claim jurisdiction working with folks like FERC and NIST -- lots of money and lots of interests and lots of iron triangles.) After they gave him all those assurances, he said, he simply went in with NSA technology and showed him ... a hundred ways they were totally penetrated already by... lots of other folks, not just hit and run hacking, but a permanent sieve and permanent lurkers. That was the birth of cybercommand, a really important development -- but no, folks, not the kind of development which blocks the new threat. Quite the opposite. The new emphasis on maintaining and using offensive cyber capabilities does not include the kind of stringent new measures needed, using the kind of technology NSA knows very well, to close all the backdoors permanently in systems which run the power grid.

I have also been in a good position to hear from the front lines how the various power industry players are handling this. Naming names is not always a good idea with this kind of thing (as the news about death sentences in Russia due to disclosures in the US about Russian hacking evidence should remind us). But... I have heard people say "don't worry, we are stockpiling transformers." Well, on this list, Mitzi was also in the audience at NDU when they showed how to use these backdoors to burn out GENERATORS. It amazes me how proud experts in electric power policy, Washington's best excuse for "technical experts," don't seem to understand the difference between a transformer and a generator, in a practical situation!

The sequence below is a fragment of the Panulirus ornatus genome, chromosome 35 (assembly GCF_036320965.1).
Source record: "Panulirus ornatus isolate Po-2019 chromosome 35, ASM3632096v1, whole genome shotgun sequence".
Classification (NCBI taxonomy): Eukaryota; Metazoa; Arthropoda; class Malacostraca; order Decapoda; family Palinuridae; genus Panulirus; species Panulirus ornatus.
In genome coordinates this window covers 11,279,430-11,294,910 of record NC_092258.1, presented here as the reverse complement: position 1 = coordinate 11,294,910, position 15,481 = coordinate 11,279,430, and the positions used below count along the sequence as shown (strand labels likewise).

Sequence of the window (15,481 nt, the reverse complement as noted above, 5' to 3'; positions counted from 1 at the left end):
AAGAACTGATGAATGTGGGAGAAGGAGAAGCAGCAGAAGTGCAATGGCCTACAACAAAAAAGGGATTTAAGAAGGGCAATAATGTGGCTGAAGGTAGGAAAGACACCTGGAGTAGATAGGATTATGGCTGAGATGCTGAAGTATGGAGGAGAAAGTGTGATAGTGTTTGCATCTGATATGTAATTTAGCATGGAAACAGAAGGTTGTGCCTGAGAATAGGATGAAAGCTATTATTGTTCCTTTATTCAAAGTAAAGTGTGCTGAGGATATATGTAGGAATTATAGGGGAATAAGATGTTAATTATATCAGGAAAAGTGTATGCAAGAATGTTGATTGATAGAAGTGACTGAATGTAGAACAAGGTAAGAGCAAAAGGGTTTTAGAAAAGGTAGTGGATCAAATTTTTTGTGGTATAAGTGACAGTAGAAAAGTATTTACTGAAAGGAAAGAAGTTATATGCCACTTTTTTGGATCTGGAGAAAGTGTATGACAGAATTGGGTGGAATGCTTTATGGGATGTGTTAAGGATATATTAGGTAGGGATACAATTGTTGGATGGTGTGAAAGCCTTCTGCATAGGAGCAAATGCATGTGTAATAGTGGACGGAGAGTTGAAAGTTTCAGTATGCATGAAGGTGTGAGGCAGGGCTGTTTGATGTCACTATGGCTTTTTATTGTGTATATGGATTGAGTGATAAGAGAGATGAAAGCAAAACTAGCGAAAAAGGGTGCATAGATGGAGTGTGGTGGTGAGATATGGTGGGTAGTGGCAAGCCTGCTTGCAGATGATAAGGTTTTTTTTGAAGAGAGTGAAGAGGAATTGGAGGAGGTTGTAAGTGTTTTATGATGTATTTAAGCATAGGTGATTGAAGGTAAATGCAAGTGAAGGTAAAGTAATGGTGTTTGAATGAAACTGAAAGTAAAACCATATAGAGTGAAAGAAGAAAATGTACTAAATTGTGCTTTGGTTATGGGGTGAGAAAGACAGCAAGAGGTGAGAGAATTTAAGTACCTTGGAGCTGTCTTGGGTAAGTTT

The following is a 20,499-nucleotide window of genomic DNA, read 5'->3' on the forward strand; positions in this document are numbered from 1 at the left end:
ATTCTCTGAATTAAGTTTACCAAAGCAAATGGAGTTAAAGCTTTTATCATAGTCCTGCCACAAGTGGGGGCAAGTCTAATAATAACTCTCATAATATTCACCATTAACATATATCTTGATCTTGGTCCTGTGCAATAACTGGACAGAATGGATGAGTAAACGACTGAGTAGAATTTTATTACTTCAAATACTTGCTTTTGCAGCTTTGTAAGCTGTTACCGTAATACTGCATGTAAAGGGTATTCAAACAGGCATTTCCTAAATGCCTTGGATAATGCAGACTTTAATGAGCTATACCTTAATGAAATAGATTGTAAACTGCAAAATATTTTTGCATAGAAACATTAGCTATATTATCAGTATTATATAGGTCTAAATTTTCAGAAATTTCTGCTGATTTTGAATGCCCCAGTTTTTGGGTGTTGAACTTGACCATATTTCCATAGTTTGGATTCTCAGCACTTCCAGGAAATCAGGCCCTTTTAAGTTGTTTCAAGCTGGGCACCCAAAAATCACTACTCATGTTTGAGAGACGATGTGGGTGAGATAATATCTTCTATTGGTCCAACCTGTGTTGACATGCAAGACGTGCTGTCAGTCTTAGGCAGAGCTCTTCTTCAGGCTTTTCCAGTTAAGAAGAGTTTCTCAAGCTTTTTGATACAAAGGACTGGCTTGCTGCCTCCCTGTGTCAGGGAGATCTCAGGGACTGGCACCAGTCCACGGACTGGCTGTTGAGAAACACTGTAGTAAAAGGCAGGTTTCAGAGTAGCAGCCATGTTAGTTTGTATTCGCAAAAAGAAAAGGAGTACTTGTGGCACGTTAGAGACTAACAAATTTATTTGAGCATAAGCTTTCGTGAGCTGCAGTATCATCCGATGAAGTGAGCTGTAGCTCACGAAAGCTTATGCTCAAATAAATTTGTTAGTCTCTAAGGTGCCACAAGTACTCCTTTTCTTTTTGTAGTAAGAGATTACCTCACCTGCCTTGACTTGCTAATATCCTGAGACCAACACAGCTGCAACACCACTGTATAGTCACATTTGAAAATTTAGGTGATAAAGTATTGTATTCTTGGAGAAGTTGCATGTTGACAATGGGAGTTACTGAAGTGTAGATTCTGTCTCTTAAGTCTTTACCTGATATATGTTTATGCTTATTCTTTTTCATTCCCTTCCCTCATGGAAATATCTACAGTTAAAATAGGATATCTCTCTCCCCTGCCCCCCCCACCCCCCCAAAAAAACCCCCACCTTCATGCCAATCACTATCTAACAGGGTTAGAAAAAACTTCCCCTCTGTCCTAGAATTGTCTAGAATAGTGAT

I have also talked with front-line folks in electric power who rely heavily on SE-Linux...  but (1) even SE-Linux has had backdoors, by design; and (2) in the recent reorganization of NSA, the Information Assurance group at NSA (which supported the SE-Linux effort) has been abolished. Of course, those of you who work in government know the familiar code words which agencies use to Congress: "It's not that we're abolishing them, it's that we're dispersing their functions to other places."

To what other places? Ironically, to places with a primary emphasis on
cyberdeterrent, to active offensive actions, making heavy use of machine learning, a field which I know very well. Friends of mine have been very excited by this, and even said: "Paul, since you originated a lot of that technology and still have a lot of visibility there, you could get a lot of money and power by simply getting with the new program." Yes, that's true; if you believe I am just a guy off the street in that area, or if you want to learn what is happening in that sector, see:

But there are times when a rational person gives priority to the issue of our collective survival, regardless of any "iron triangle" vested interests he may possess. Our lives are at stake, for God's sake!


But again, I don't work for the government or any government contractor in any capacity right now, so there is little I can do, other than weep a little when I see vast sums of money being thrown away even as an urgent life or death requirement is not being met. 

Yes, the other long-term requirements for security and survival remain as important as ever, but if there continues a kind of entropy in the foundations of the world's IT system, the entropy will certainly melt away any other positive things we might try to do. 

Best of luck,


P.S. Beyond this long email, and the NATO paper itself, I had a few more comments on the issue of defense versus deterrence and how they interact at: